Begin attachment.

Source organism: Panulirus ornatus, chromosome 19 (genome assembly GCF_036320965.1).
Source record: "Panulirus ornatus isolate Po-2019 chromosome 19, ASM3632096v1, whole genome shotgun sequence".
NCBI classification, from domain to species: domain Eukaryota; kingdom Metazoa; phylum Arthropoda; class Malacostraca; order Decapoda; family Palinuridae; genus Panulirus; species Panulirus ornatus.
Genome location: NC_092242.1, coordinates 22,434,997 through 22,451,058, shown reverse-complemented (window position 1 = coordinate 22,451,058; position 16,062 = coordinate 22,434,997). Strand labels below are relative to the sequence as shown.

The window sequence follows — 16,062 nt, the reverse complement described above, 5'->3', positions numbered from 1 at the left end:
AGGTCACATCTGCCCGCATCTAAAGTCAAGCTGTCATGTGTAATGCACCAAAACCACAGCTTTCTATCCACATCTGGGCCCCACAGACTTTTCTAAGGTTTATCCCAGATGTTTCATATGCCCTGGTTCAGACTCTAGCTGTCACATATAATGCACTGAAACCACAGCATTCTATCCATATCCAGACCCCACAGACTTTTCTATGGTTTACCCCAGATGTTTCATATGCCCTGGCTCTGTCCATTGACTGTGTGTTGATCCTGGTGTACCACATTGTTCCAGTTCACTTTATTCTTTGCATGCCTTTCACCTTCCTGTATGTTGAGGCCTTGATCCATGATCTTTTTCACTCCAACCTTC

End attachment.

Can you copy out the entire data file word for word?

Source organism: Panulirus ornatus, chromosome 19 (genome assembly GCF_036320965.1).
Source record: "Panulirus ornatus isolate Po-2019 chromosome 19, ASM3632096v1, whole genome shotgun sequence".
NCBI classification, from domain to species: domain Eukaryota; kingdom Metazoa; phylum Arthropoda; class Malacostraca; order Decapoda; family Palinuridae; genus Panulirus; species Panulirus ornatus.
Genome location: NC_092242.1, coordinates 22,434,997 through 22,451,058, shown reverse-complemented (window position 1 = coordinate 22,451,058; position 16,062 = coordinate 22,434,997). Strand labels below are relative to the sequence as shown.

The window sequence follows — 16,062 nt, the reverse complement described above, 5'->3', positions numbered from 1 at the left end:
AGGTCACATCTGCCCGCATCTAAAGTCAAGCTGTCATGTGTAATGCACCAAAACCACAGCTTTCTATCCACATCTGGGCCCCACAGACTTTTCTAAGGTTTATCCCAGATGTTTCATATGCCCTGGTTCAGACTCTAGCTGTCACATATAATGCACTGAAACCACAGCATTCTATCCATATCCAGACCCCACAGACTTTTCTATGGTTTACCCCAGATGTTTCATATGCCCTGGCTCTGTCCATTGACTGTGTGTTGATCCTGGTGTACCACATTGTTCCAGTTCACTTTATTCTTTGCATGCCTTTCACCTTCCTGTATGTTGAGGCCTTGATCCATGATCTTTTTCACTCCAACCTTC